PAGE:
In Part 1, we described a reference-counted type that automatically frees memory when the last reference to it disappears. But this type is not task safe: when we decrement the counter, it might happen that two tasks see it as 0, and thus both will try to free the data. Likewise, the increment of the counter in Adjust is not an atomic operation, so it is possible that we will be missing some references.
In some applications this restriction is not a big issue (for instance, if there are no tasks, or if the types are only ever used from a single task). However, let's try to improve the situation.
The traditional solution is to use a lock while we are manipulating the counter. We could, for instance, use a protected type for this. However, this means that a nontasking application using our reference-counted types would have to initialize the whole tasking run-time, which could impact execution somewhat, since part of the code goes through slower code paths.
GNAT provides a global lock that we can reuse for that, and that does not require the full tasking run-time. We could use that lock in a function that changes the value of the counter atomically. We need to return the new value from that function: changing the value atomically solves the problem we highlighted for Adjust, but not the one we showed for Finalize, where two tasks could see the value as 0 if they read it separately.
function Atomic_Add (Ptr : access Integer; Inc : Integer) return Integer is Result : Integer; begin GNAT.Task_Lock.Lock; Ptr.all := Ptr.all + Value; Result := Ptr.all; GNAT.Task_Lock.Unlock; return Result; end Atomic_Add;
On some systems there is actually a more efficient way to do this, by using an intrinsic function: this is a function provided by the compiler, generally implemented directly in assembly language using low-level capabilities of the target machine. We need special handling to check whether this facility is available, but if it is, we no longer need a lock. The GNATCOLL.Refcount package takes full advantage of this.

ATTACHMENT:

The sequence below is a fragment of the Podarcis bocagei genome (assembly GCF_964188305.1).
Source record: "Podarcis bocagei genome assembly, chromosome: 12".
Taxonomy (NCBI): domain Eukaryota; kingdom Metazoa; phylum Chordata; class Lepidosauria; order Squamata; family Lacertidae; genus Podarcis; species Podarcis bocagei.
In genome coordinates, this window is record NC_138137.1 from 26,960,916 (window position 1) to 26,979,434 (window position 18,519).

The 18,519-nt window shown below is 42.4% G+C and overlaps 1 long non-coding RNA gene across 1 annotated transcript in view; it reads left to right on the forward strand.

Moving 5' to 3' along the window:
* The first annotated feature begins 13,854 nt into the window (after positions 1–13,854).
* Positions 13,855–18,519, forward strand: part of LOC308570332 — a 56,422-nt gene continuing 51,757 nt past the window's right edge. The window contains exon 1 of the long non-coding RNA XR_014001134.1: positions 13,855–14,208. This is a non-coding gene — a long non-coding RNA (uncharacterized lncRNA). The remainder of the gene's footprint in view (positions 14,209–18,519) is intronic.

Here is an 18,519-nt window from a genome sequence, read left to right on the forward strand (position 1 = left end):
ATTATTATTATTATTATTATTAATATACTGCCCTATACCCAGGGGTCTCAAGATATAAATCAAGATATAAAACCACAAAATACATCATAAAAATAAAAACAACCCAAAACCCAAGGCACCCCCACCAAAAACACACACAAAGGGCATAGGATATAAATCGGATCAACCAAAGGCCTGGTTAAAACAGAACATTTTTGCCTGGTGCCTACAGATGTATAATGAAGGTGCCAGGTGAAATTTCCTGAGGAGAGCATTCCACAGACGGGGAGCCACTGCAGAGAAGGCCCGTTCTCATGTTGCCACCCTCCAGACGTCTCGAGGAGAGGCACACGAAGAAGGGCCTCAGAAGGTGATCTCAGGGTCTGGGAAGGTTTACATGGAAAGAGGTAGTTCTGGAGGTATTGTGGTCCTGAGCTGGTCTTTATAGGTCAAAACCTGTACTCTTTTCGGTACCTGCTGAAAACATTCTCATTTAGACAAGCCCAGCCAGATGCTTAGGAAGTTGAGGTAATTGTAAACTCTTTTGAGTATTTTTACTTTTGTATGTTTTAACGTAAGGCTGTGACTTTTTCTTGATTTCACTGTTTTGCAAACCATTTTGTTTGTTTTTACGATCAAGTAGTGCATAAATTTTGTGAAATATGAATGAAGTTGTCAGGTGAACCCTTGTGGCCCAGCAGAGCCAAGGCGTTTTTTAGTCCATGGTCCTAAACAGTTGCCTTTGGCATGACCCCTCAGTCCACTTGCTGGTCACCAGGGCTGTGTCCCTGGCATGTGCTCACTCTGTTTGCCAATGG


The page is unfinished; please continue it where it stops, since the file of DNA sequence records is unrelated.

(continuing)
function Atomic_Add (Ptr : access Integer; Inc : Integer) return Integer is function Intrinsic_Sync_Add_And_Fetch (Ptr : access Interfaces.Integer_32; Value : Interfaces.Integer_32) return Interfaces.Integer_32; pragma Import (Intrinsic, Intrinsic_Sync_Add_And_Fetch, "__sync_add_and_fetch_4"); begin return Intrinsic_Sync_Add_And_Fetch (Ptr, Value); end Atomic_Add;
(Note: In actual practice, it would be necessary to declare the access parameter of function Atomic_Add with type Interfaces.Integer_32, for type compatibility with the intrinsic.)
Once we have this Atomic_Add function we need to modify our reference-counted type implementation. The first change is to declare the Refcount field as aliased, in the definition of Refcounted. We then revise the code as follows:
overriding procedure Adjust (P : in out Ref) is Dummy : Integer; begin if P.Data /= null then Dummy := Atomic_Add (P.Data.Refcount'Access, 1); end if; end Adjust; overriding procedure Finalize (P : in out Ref) is Data : Refcounted_Access := P.Data; begin P.Data := null; if Data /= null and then Atomic_Add (Data.Refcount'Access, -1) = 0 then Free (Data.all); Unchecked_Free (Data); end if; end Finalize;
The last Gem in this series will talk about a different kind of reference, generally known as a weak reference.